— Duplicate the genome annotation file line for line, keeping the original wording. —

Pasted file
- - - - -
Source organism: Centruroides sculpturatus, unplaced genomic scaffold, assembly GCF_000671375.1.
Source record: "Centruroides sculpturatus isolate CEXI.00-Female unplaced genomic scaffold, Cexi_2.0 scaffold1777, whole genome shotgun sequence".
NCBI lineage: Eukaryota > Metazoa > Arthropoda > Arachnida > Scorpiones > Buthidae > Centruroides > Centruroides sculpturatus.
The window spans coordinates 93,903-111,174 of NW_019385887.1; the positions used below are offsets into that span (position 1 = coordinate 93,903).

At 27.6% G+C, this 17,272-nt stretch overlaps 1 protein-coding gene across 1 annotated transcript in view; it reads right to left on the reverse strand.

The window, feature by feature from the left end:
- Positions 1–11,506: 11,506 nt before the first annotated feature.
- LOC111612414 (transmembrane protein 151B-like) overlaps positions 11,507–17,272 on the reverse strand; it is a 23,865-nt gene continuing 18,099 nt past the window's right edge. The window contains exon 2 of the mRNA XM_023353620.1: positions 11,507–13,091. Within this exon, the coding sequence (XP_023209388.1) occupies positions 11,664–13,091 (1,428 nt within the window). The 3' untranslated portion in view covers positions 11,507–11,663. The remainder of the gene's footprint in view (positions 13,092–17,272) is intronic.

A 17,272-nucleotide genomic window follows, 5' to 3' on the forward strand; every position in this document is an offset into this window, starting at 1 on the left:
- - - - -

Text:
Source organism: Centruroides sculpturatus, unplaced genomic scaffold, assembly GCF_000671375.1.
Source record: "Centruroides sculpturatus isolate CEXI.00-Female unplaced genomic scaffold, Cexi_2.0 scaffold1777, whole genome shotgun sequence".
NCBI lineage: Eukaryota > Metazoa > Arthropoda > Arachnida > Scorpiones > Buthidae > Centruroides > Centruroides sculpturatus.
The window spans coordinates 93,903-111,174 of NW_019385887.1; the positions used below are offsets into that span (position 1 = coordinate 93,903).

At 27.6% G+C, this 17,272-nt stretch overlaps 1 protein-coding gene across 1 annotated transcript in view; it reads right to left on the reverse strand.

The window, feature by feature from the left end:
- Positions 1–11,506: 11,506 nt before the first annotated feature.
- LOC111612414 (transmembrane protein 151B-like) overlaps positions 11,507–17,272 on the reverse strand; it is a 23,865-nt gene continuing 18,099 nt past the window's right edge. The window contains exon 2 of the mRNA XM_023353620.1: positions 11,507–13,091. Within this exon, the coding sequence (XP_023209388.1) occupies positions 11,664–13,091 (1,428 nt within the window). The 3' untranslated portion in view covers positions 11,507–11,663. The remainder of the gene's footprint in view (positions 13,092–17,272) is intronic.

A 17,272-nucleotide genomic window follows, 5' to 3' on the forward strand; every position in this document is an offset into this window, starting at 1 on the left: